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Wild Camellia japonica specimens in the Shimane prefecture (Japan) host previously undescribed AMF diversity

Berruti, Andrea, Demasi, Sonia, Lumini, Erica, Kobayashi, Nobuo, Scariot, Valentina, Bianciotto, Valeria
Applied soil ecology 2017 v.115 pp. 10-18
Camellia japonica, Glomus, broadleaved evergreens, carbon nitrogen ratio, community structure, ecosystems, iron, magnesium, mycorrhizal fungi, niches, phylotype, roots, saline water, soil, soil sampling, surveys, trees, Japan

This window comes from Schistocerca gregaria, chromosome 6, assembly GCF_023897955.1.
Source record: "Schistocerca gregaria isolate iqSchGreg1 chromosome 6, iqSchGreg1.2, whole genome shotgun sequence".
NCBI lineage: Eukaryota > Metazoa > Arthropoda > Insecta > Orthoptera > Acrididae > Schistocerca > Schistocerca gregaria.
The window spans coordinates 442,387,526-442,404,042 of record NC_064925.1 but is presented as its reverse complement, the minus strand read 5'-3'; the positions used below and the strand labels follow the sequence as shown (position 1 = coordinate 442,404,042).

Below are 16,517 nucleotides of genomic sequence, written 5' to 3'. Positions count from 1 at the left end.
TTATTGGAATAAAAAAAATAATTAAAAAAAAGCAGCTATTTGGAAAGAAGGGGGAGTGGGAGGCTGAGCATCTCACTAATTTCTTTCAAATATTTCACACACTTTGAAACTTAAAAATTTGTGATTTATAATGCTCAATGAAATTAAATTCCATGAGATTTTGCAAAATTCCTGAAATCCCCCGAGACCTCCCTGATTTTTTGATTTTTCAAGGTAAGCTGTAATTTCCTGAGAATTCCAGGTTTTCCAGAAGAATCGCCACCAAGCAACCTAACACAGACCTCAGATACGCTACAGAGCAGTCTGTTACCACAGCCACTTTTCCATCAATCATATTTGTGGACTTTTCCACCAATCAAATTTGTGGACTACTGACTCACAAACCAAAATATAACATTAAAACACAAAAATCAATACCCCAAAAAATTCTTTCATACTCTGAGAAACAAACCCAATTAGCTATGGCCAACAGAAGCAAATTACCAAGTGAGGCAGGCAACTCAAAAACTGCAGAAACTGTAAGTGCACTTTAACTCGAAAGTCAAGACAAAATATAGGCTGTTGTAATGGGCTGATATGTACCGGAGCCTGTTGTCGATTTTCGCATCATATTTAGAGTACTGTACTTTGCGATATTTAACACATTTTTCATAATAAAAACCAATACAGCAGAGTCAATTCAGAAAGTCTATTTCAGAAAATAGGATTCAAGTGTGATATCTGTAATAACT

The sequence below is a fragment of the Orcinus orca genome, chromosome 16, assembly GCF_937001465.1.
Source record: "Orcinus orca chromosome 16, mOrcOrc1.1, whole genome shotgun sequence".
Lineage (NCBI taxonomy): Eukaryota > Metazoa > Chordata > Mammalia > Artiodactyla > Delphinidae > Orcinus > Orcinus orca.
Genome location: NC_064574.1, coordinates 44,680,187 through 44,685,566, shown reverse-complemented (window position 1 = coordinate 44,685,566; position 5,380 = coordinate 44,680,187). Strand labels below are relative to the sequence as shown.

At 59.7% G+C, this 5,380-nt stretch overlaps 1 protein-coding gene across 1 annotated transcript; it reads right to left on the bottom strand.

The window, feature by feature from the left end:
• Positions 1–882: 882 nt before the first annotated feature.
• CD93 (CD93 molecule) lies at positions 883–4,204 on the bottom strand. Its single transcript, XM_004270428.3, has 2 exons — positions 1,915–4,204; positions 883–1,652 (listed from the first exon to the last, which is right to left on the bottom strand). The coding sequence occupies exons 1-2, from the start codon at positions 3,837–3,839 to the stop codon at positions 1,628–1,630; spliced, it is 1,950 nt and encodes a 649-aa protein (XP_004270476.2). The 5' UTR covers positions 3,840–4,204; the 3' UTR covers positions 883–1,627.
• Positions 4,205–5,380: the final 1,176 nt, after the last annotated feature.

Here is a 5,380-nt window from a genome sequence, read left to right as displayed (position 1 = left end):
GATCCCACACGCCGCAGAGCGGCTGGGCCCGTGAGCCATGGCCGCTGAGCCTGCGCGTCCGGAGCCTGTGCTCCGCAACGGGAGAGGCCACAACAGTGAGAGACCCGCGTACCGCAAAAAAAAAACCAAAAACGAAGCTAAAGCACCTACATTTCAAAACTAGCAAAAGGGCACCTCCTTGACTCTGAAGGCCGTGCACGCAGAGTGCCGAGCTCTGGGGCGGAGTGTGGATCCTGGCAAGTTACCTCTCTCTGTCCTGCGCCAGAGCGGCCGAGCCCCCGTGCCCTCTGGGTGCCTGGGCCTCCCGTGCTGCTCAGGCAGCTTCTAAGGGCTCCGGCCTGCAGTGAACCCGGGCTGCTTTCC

The native range of the broadleaf evergreen Camellia japonica L. includes natural non-model ecosystems that have been largely overlooked in the investigation of the diversity of arbuscular mycorrhizal fungi (AMF). Despite a recent overview of the AMF assemblages associated in the naturalized range of C. japonica, no such survey has ever been carried out within the native range of this plant species. For this reason, we examined through 454 sequencing the diversity and structure of AMF assemblages in camellia roots and surrounding soil from four locations within the Shimane prefecture (Japan), a region that harbors native C. japonica trees. The specific objectives were as follows: (i) to evaluate the differences between the root-colonizing and the soil-dwelling AMF community through different measurements of diversity and (ii) to evaluate if and how deeply the small-scale environmental changes affect the structure of AMF assemblages.We found that a large number of AMF (∼90%) could not be assigned to previously known phylotypes, suggesting the occurrence of several undescribed taxa. Diversity was generally higher in roots than in soil samples and the level of dominance was low. Almost 70% of soil-dwelling AMF were retrieved inside the roots and also community structure was very similar between the two niches. Most AMF clades/genera were infrequent and only Rhizophagus/Sclerocystis and Glomus sensu lato were very abundant in both root and soil samples. Above all, soil Fe and Mg content, soil C/N ratio, and the distance from the nearest source of saline water were consistently correlated with AMF community shifts at the local scale.